Recent European experience provides examples of greater autonomy for central banks. In Spain, coordination is assured by the participation without vote of the Director-General of the Treasury and Financial Policy and the Economy and Finance Minister in central bank board sessions; a similar provision appears in the French law. In other cases, the law regulates directly the solution of potential disagreements. The Bank of Canada Act provides that the Minister of Finance and the Governor shall consult regularly. In case of differences of opinion on monetary policy, the Minister may, after consultation with the Governor and with the approval of the Governor in Council, give to the Governor a written directive, with which the Bank of Canada shall comply. In a similar vein, the Reserve Bank of New Zealand Act requires the Reserve Bank to agree with the Minister of Finance on target price increases. In some Asian countries, central bank autonomy remains more limited. In Japan for instance, although the central bank board has the sole authority over interest rate policies, the Minister of Finance can intervene if deemed necessary. In Korea, the Government may also formulate monetary and credit policies but shall consult with the central bank board.
In Canada and Germany, banking supervision is vested in a separate agency, although the Bundesbank in Germany assists the Supervisory Office in many ways. In the United States and Japan, the central banks share formal responsibilities. Meanwhile, in France, the United Kingdom, New Zealand, and Korea, for instance, the central bank has prime responsibility. The Statute of the European System of Central Banks and the European Central Bank foresees only a limited role for the central bank in the area of prudential control, as the national authorities are to remain the main players in this area, and a certain coordinating role is envisaged for the European Central Bank.
The 1994 decision to phase out PBC direct credit to the Government is now enshrined in Article 28 of the PBC law. This provision is similar to those in the laws of the central banks that enjoy the highest degree of autonomy. In the case of China, it is also important that this prohibition against lending to the Government is extended to all levels of government. This disposition, together with the dispositions enhancing the authority of the PBC over its branches, will facilitate the phasing out of (autonomous) lending by PBC branches to local governments.
Soon after World War II, a central banking system was set up in Germany consisting of legally independent regional central banks (the “Land Central Banks”), established by the State Government of each Land, and a joint, “umbrella-type” subsidiary of the Land Central Banks (the “Bank deutsche Lander”). The latter issued notes and performed other central bank functions on behalf of the regional institutions. The present Deutsche Bundesbank was established in 1957 through the amalgamation of the Land Central Banks and the Bank deutsche Lander. The Land Central Banks lost their independent legal status and became “main offices” of the Deutsche Bundesbank. However, the establishment of a centralized central bank did not preclude a permanent regional participation, as the Central Bank Council includes all the presidents of the Land Central Banks.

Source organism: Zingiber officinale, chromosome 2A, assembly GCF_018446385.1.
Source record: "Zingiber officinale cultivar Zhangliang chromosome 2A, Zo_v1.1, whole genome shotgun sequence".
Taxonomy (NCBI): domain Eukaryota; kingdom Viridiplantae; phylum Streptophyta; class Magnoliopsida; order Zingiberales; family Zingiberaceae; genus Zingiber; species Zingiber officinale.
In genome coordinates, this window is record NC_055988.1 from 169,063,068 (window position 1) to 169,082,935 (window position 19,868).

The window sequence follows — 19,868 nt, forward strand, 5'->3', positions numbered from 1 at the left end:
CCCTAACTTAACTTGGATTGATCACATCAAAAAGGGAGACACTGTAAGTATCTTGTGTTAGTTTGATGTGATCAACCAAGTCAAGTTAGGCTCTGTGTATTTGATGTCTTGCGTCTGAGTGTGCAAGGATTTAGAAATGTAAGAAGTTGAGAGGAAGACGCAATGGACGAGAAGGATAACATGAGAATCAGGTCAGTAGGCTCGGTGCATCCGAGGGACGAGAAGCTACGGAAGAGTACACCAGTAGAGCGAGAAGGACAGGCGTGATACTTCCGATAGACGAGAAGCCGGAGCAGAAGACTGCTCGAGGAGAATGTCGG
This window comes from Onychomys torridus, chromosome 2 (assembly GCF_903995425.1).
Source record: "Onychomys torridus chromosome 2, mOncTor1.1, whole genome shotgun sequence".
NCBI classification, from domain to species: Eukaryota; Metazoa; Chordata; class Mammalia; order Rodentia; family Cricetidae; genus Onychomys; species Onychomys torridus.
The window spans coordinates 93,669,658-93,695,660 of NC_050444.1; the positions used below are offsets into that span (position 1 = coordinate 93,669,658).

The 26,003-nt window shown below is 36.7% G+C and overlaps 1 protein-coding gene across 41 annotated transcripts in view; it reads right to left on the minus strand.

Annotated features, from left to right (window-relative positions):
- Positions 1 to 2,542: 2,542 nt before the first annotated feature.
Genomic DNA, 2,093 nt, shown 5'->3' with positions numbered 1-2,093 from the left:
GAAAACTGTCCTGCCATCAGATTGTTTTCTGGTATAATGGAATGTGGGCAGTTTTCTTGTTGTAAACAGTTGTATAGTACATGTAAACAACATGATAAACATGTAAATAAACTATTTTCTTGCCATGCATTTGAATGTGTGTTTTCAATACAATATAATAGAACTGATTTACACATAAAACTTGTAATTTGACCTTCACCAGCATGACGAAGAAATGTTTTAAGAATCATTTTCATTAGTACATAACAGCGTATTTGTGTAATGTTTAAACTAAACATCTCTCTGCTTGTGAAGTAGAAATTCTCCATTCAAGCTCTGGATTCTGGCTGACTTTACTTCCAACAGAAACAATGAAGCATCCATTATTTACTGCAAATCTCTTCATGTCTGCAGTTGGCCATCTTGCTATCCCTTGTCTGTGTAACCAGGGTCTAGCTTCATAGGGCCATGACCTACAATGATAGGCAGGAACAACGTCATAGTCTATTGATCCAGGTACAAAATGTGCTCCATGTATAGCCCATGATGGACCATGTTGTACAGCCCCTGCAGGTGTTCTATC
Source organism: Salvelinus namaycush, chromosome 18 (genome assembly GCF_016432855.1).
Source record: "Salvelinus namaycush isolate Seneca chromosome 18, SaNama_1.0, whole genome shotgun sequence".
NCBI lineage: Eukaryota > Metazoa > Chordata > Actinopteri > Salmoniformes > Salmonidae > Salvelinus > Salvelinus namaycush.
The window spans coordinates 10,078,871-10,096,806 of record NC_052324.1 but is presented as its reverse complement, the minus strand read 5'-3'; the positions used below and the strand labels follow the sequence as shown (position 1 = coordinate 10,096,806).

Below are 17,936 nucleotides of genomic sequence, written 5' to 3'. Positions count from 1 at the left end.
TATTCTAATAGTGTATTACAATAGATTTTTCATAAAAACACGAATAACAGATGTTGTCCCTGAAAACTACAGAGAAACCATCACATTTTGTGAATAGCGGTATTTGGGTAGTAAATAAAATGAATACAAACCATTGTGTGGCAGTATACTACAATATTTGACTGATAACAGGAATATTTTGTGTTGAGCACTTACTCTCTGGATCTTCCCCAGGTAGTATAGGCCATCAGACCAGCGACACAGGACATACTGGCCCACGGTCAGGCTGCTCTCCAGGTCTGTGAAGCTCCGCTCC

The United States offers a model of a rotating provincial representation. The presidents of the Federal Reserve Banks—except for the President of the Federal Reserve Bank of New York, who is a permanent member—serve one-year terms on a rotating basis as members of the Federal Open Market Committee. In Germany, therefore, regional participation takes place at the level of the Central Bank Council, whereas in the United States it takes place at the level of the Federal Open Market Committee.
Until recently, part of the country’s foreign exchange reserves were held by the Bank of China. Management of the other part was in the hands of the State Administration for Exchange Control (SAEC), which, until 1994, reported directly to the State Council. Since 1994, the SAEC has operated under the leadership of the PBC (see Section VIII).
As mentioned in Section III, during most of the reform since 1984, the four state-owned specialized banks and the PBC were politically responsible in the same way to the State Council, even though the PBC was given some supervisory powers over the specialized banks.
Government bonds are the underlying instruments of these repurchase agreements. Turnover was ¥ 1,832.7 million in December 1994, which is approximately one fourth of the turnover in the secondary government securities market in the same month (World Bank (1995), p. 19).
Among these 44, 6 centers (Shanghai, Wuhan, Beijing/Tianjing, Shenyang, Xian, and Chongqing) had a regional significance.
Thus, from a nationwide point of view, the interbank market could not play a redistributive role. Redistribution of funds between banks (or regions) with excess liquidity and those with shortages actually was done through the PBC on the basis of its lending to the banks and its reserve requirements (see Section VII).